State-Run TV Losing Its Grip On Russians In The Internet Age

Russian TV says October ideal bombing weather
Russian then-President Dmitry Medvedev looks at a wall of screens in the studio of TV channel "Rossiya" during his visit to the state media holding (VGTRK) in Moscow May 12, 2011. Mikhail Klimentyev/RIA Novosti/Kremlin/Reuters

Russians continue to get most of their information from television, but are growing less trusting of the state-dominated industry, a new poll shows.

New figures from state pollster Obshtestvennoye Mnenye show that 78 percent of Russians get their information from TV, while 39 percent get it from the internet. Those who rely on the internet to stay up to date with current events have tripled since the same poll was taken in 2010.

Meanwhile printed press and radio, at 17 and 14 percent respectively, rank lower as a popular source of entertainment, Russian news agency Interfax reports.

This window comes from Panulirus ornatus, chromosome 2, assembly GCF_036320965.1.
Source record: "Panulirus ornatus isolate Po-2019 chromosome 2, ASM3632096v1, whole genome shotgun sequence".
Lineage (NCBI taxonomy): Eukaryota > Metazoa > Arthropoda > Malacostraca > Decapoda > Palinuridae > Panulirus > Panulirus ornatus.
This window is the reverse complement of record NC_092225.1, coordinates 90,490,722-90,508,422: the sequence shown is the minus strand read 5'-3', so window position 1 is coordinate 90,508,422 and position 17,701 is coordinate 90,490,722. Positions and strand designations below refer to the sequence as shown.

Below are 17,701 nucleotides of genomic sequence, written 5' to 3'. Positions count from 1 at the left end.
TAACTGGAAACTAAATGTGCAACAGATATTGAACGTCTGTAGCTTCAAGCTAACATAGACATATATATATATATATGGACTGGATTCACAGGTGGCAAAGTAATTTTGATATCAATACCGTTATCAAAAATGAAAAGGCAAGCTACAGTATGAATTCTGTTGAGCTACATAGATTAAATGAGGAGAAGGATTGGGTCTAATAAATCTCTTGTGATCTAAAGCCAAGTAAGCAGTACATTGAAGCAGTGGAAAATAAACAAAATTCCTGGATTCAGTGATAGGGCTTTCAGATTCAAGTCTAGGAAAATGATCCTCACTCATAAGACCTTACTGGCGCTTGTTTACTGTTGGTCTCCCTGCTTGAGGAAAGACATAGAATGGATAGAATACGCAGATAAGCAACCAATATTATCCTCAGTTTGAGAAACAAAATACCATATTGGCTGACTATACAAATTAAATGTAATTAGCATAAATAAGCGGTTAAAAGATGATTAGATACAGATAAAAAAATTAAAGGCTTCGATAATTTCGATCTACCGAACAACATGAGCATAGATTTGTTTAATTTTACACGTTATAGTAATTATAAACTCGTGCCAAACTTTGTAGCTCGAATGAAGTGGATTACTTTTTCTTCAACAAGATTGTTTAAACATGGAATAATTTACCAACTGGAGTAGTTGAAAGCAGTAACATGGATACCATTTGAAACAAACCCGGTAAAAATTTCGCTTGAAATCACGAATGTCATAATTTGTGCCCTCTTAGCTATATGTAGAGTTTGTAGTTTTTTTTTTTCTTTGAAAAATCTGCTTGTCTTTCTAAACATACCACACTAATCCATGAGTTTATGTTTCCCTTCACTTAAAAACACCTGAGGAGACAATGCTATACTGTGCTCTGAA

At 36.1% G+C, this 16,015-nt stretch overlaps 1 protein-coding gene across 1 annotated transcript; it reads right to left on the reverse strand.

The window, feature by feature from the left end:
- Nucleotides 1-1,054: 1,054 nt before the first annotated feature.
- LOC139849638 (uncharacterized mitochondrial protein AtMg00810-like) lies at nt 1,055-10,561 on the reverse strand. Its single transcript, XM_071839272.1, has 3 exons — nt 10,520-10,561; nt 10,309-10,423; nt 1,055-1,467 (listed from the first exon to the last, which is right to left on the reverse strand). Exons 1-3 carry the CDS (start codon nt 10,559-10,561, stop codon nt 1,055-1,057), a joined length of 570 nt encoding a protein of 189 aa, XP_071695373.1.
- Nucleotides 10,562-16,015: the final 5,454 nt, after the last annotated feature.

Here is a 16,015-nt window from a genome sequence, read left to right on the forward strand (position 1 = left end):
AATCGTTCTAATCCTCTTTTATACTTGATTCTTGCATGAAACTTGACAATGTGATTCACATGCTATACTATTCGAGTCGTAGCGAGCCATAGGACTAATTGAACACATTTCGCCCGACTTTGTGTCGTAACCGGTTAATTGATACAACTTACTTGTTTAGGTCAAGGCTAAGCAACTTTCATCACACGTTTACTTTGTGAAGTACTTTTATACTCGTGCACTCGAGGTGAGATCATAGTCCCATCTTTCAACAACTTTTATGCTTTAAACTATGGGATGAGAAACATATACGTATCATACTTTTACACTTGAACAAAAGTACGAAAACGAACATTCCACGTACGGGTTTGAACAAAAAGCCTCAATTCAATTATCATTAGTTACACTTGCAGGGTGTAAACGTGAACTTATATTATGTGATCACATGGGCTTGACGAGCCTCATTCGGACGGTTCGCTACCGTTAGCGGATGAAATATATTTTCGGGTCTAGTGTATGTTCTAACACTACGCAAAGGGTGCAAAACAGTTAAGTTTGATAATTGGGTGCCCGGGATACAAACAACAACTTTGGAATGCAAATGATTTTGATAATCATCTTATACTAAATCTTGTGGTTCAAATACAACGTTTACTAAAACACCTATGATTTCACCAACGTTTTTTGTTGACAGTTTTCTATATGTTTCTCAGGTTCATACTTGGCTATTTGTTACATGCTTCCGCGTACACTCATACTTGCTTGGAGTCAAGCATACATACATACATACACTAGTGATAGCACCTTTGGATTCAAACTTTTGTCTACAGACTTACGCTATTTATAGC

Despite TV's sustained dominance in popularity, however, Russians are growing more and more skeptical objectivity. Only 50 percent of Russians trusted news and information broadcast on TV over the course of 2016, which is a 13 percent drop from 2015, when 63 percent trusted televised broadcasts.

Apathy and cynicism about public information is on the increase generally, as a quarter of all Russians polled feel that no source of information, be it televised or digital, is trustworthy.

Fewer than half —49 percent— believe that media organizations are unbiased in their coverage on events within Russia, while 37 percent believe they are not.

And when asked how often they see criticism of Russian authorities in the press, 50 percent indicated they noticed such content rarely or not at all.

The Russian government dominates traditional information avenues within the country, including TV, radio, press and larger news agencies.

Online media has allowed liberal and opposition media to continue working and challenging the government in a manner not possible within more traditional media.

As citizens turn to the internet more, the Russian government has been plotting how to regulate web outlets.

Outlets such as liberal TV channel Dozhd and investigative newspaper Novaya Gazeta are among those that have made a shift to online-only content, pushing the boundaries of plurative thought to new heights in the process.